The Indie Week That Was
By Michael Lynderey
June 11, 2009
Logic dictates that the film's theatrical run, having so far amassed $212,000, is close to over. The studio might, I suppose, try to give the film another expansion, but I think it's now fruitless. The really die-hard fans of Pattinson probably saw it already, and the rest seem to be occupying the position of a Silent Majority.
They're biding their time until the inevitable sequel to you-know-what.
The wonderful world of IMAX
Back in the olden days, some movies used to play in theaters for years. After all, with no VHS, DVD, Netflix, or any other ludicrously advanced technology available, filmwatchers actually had to take a trip down to the movie theater if they wanted see a movie right now; the only other option was to let the TV programmers play with your life, and wait until the film you wanted to see came on television. And that could take years!
But as times changed, movie runs started getting shorter and shorter, until even most blockbusters pack up their reels and wave goodbye within a few weeks (are those copies of Fast & Furious I see being loaded into Blockbuster?). But there is one exception. The IMAX Film.
While a lot of general-release Hollywood films play in the 200+ IMAX theaters in North America, only a few movies are actually made directly for the IMAX screen. They're all documentaries with a lot of pretty pictures, and the setting can be anywhere - deserts, oceans, space. The running time usually clocks in under one hour and, as with all IMAX films, tickets are more expensive.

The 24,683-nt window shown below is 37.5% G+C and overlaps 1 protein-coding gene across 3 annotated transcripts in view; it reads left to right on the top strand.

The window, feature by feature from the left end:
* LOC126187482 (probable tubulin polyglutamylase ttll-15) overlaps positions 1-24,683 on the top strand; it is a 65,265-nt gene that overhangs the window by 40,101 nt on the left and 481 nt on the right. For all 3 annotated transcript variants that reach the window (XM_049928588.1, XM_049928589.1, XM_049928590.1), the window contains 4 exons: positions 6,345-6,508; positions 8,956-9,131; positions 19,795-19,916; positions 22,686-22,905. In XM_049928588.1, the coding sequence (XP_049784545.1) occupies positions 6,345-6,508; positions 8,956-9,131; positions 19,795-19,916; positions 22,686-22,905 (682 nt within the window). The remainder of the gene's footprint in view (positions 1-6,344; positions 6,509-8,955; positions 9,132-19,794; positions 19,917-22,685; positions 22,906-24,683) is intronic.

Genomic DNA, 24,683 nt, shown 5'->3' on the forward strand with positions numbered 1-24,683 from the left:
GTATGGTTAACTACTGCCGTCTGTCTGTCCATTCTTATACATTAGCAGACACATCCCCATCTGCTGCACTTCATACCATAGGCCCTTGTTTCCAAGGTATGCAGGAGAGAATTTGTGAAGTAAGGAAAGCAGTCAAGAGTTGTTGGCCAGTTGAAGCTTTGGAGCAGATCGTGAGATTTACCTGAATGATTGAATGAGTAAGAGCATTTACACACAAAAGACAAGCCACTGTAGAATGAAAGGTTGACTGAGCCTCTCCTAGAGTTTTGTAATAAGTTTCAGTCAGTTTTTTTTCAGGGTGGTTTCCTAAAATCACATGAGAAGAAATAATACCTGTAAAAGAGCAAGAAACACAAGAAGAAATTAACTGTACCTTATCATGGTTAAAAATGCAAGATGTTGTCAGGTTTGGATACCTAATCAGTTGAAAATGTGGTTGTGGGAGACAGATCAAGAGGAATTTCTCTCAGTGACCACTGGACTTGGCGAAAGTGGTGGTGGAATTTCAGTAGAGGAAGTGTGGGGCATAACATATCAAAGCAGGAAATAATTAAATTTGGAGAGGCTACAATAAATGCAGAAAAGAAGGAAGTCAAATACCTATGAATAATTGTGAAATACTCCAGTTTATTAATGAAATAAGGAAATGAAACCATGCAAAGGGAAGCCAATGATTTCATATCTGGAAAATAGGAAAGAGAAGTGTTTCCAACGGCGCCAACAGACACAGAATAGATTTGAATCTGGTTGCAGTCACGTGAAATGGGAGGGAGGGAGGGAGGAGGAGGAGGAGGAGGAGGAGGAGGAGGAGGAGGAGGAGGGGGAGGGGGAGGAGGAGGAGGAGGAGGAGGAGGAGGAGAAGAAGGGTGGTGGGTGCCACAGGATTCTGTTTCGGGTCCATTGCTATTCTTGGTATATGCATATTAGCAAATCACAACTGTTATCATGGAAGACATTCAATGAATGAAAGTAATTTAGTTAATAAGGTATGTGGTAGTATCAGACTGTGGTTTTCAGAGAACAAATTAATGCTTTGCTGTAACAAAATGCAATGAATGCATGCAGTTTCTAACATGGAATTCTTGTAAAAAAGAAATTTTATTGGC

There are a number of IMAX documentaries in release at any given moment, but the one I want to focus on is Space Station 3-D. This one's really the granddaddy of them all - the big cheese - the movie all other IMAX films wish they could one day grow up to be. It has quietly amassed, thus far, $78.7 million dollars, and it could make it to the $100 million mark. Possibly even in our lifetime.
Space-Station 3-D is about the International Space Station, which began construction in 1998 and may actually be completed one of these days. Like most IMAX documentaries, this one was narrated by a big star - no less than Tom Cruise himself. The film opened on April 19, 2002, the same day as another leggy beast of a film, My Big Fat Greek Wedding. It's remarkable that the third film released on that day, the $90 million-making Scorpion King, will eventually come to be out-grossed not by one, but two, unlikely contenders. The first weekend for Space Station was strong, opening at #22 and pulling in $489,488 on a measly 24 slots. It came in just two spots below Greek Wedding, which grossed $597,362 in 108 theaters; the Scorpion King, meanwhile, opened with $36.1 million and thus, for a few months, held the record for highest opening film not to reach $100 million.
But IMAX films don't drop big - they even rise. Next week, an expansion to 28 theaters, netted in $562,912. The movie spent May expanding to 50 screens, and having its worst drop be 13.5%; the total at this point had reached $6.2 million. By the 4th of July weekend, the movie had gotten to 60 IMAX theaters, a region it would stick around in until November. During most of the summer, it fluctuated between drops no worse than 13% and rises no bigger than 26%, reaching a total of $22.2 million by August's end. By December 31, 2002, Space Station had pulled in $29.8 million, although its screen count had deflated through the fall, down to 44, and the drops started getting nastier.